I am trying to prove the general form for practice and I am having some trouble with it. The question in my book is "Suppose f is infinitely differentiable on an open interval I containing the point x = c, and there exists a constant M > 0 such that |$f^{(n)} (x)$| $\leq$ M for all x $\in$ I and all n $\geq$ 0. Show that $$ f(x) = \sum_{n=0}^\infty \frac{f^{(n)}(c)}{n!} (x-c)^n $$ My thoughts were to use the definition of a power series $$ \sum a_n (x-c)^n $$ and then to make the assumption that the power series converges with $|x-c| < M $ then to let $f(x)$ to be equal to our power series than evaluating each n-th derivative at $x=c$ than to make the statement that if we repeat this process infinitely many times we get the desired form of $a_n = \frac{f^{(n)}(c)}{n!} $

This is what I am unsure about because I am not sure if this would be strong enough to prove the Taylor's form especially with trying to get the form of $a_n$ any suggestions would be appreciated. Cheers


Your approach is a reasonable one to gain intuition. However, it tacitly assumes that one can differentiate the power series term by term as if it were a finite sum. The fact that it is not a finite sum creates a need to apply a more rigorous way forward. To that end we proceed.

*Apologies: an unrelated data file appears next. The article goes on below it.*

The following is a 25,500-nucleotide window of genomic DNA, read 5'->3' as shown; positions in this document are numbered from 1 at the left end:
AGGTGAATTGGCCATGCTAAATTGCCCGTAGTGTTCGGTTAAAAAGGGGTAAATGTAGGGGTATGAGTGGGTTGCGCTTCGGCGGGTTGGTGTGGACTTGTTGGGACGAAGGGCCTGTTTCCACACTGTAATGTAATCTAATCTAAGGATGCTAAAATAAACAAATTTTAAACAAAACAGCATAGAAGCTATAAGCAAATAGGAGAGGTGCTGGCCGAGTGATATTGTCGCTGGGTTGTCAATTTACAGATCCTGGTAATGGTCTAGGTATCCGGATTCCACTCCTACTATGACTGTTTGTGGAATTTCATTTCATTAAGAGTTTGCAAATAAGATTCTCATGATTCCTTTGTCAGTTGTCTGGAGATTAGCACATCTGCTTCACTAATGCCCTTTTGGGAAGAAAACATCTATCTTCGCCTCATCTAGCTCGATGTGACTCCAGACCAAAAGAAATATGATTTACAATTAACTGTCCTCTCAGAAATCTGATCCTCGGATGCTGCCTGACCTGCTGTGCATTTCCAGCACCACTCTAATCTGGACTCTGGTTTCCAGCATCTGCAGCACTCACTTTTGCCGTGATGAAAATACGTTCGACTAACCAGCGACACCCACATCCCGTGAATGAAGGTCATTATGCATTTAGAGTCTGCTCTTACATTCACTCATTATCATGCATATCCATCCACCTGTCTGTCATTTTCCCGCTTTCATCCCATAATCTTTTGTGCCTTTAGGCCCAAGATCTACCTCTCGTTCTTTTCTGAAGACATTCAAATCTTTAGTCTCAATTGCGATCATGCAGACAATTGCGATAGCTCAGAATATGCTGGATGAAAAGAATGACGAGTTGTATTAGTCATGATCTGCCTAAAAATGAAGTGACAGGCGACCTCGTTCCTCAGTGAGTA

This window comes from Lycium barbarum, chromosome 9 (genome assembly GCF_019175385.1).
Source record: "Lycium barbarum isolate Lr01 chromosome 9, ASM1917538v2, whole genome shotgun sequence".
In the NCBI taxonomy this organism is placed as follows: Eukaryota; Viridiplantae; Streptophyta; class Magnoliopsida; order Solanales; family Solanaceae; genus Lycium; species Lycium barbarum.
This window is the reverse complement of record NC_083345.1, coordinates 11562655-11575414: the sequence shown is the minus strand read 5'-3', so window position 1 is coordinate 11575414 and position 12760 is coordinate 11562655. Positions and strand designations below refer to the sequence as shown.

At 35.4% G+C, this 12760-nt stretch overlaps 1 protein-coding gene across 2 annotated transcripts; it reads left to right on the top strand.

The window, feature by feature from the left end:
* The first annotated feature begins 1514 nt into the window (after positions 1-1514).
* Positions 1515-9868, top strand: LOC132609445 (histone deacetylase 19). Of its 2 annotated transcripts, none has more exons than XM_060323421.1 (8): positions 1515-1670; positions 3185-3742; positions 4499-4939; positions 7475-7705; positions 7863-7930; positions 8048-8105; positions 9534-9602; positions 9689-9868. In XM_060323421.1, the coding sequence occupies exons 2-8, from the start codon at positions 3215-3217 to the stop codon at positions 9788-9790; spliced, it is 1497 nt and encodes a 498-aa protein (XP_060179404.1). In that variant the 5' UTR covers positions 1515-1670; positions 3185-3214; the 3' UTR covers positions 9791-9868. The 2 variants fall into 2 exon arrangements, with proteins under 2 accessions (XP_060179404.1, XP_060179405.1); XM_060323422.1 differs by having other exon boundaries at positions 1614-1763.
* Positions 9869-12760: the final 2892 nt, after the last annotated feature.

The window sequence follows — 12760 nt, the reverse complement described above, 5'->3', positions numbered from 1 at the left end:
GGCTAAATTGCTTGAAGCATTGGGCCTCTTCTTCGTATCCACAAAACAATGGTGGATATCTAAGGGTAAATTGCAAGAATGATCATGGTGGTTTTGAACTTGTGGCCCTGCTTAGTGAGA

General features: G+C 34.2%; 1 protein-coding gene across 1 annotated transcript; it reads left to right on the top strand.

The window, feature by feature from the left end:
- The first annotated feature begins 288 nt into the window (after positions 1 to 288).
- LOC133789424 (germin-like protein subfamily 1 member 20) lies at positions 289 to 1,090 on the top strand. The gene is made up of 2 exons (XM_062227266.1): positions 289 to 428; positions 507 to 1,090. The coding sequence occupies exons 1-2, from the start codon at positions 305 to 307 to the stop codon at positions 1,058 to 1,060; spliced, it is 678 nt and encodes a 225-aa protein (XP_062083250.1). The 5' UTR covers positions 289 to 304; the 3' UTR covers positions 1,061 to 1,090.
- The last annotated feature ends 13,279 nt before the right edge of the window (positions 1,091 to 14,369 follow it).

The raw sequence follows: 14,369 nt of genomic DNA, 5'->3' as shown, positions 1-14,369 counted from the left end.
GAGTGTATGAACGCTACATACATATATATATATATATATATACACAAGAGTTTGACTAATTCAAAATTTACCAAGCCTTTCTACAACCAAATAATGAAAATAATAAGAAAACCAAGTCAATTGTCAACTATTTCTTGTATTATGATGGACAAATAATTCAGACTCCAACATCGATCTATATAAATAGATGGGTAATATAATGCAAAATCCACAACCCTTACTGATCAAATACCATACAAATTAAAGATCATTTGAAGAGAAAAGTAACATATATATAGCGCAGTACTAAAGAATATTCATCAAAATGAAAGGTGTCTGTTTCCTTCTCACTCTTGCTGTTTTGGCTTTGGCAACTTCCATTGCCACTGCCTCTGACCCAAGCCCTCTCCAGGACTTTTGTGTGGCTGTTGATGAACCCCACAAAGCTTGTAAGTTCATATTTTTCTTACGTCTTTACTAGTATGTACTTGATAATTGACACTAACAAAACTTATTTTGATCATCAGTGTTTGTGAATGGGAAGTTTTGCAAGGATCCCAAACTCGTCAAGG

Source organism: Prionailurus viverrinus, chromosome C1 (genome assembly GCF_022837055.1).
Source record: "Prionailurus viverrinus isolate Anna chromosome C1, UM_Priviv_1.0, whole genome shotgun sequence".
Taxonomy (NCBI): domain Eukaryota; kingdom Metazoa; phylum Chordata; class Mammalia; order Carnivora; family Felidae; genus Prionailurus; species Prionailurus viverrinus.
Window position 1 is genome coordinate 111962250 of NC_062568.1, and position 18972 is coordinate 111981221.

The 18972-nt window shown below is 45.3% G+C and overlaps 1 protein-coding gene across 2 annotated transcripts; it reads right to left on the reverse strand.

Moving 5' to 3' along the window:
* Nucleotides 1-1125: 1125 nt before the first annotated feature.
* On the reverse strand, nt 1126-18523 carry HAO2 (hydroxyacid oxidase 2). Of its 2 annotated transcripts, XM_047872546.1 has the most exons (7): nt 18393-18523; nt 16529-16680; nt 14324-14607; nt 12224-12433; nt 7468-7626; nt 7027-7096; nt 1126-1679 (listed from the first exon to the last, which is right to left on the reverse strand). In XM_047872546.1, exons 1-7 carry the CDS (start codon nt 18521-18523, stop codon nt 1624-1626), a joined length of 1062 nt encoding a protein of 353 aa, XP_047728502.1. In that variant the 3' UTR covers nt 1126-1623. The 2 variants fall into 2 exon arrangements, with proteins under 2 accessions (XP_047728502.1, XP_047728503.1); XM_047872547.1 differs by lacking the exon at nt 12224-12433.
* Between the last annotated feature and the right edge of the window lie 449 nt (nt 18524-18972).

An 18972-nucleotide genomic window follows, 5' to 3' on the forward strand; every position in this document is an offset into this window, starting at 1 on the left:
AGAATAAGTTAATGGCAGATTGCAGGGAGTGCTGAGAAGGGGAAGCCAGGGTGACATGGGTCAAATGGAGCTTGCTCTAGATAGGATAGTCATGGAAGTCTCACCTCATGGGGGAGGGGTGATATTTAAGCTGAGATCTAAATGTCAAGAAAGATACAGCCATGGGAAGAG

Note that from Taylor's Theorem, we can write for a $n$ times differentiable function at $x=c$

$$f(x)=\sum_{k=0}^n\frac{f^{(k)}(c)}{k!}(x-c)^k+R_n(x,c) \tag1$$

where the remainder $R_n(x,c)=o(|x-c|^n)$ as $x\to c$.

From $(1)$ we have $R_n(x,c)=f(x)-\sum_{k=0}^n\frac{f^{(k)}(c)}{k!}(x-c)^k$,

If for $x\in (c-a,a+c)$, $f$ and all of its derivatives exist, and if $x_0\in (c-a,c+a)$, then $f$ is represented by its Taylor series at $x_0$ if and only if

$$\lim_{n\to \infty}R_n(x,c)=0$$

There are a variety of explicit forms for the remainder term and estimates thereof. The mean-value form of the remainder,


for some $\xi\in(c,x)$. If all derivatives of $f$ are bounded above with $|f^{(k)}|\le M$ for $|x-c|< a$, then

$$|R_n(x,c)|\le M\frac{a^{n+1}}{(n+1)!}$$

and the Taylor series converges uniformly to $f$. In such as case, we can write


for $x\in (c-a,c+a)$

  • $\begingroup$ Thank you for your answer, I see where I was mis-thinking I was thinking that the limit of $R_n (x,c) $ going to zero for n going to infinity showed that it converged to the Taylor polynomial of n-th degree not the taylor series. $\endgroup$
    – Robert
    Mar 17 '17 at 12:02

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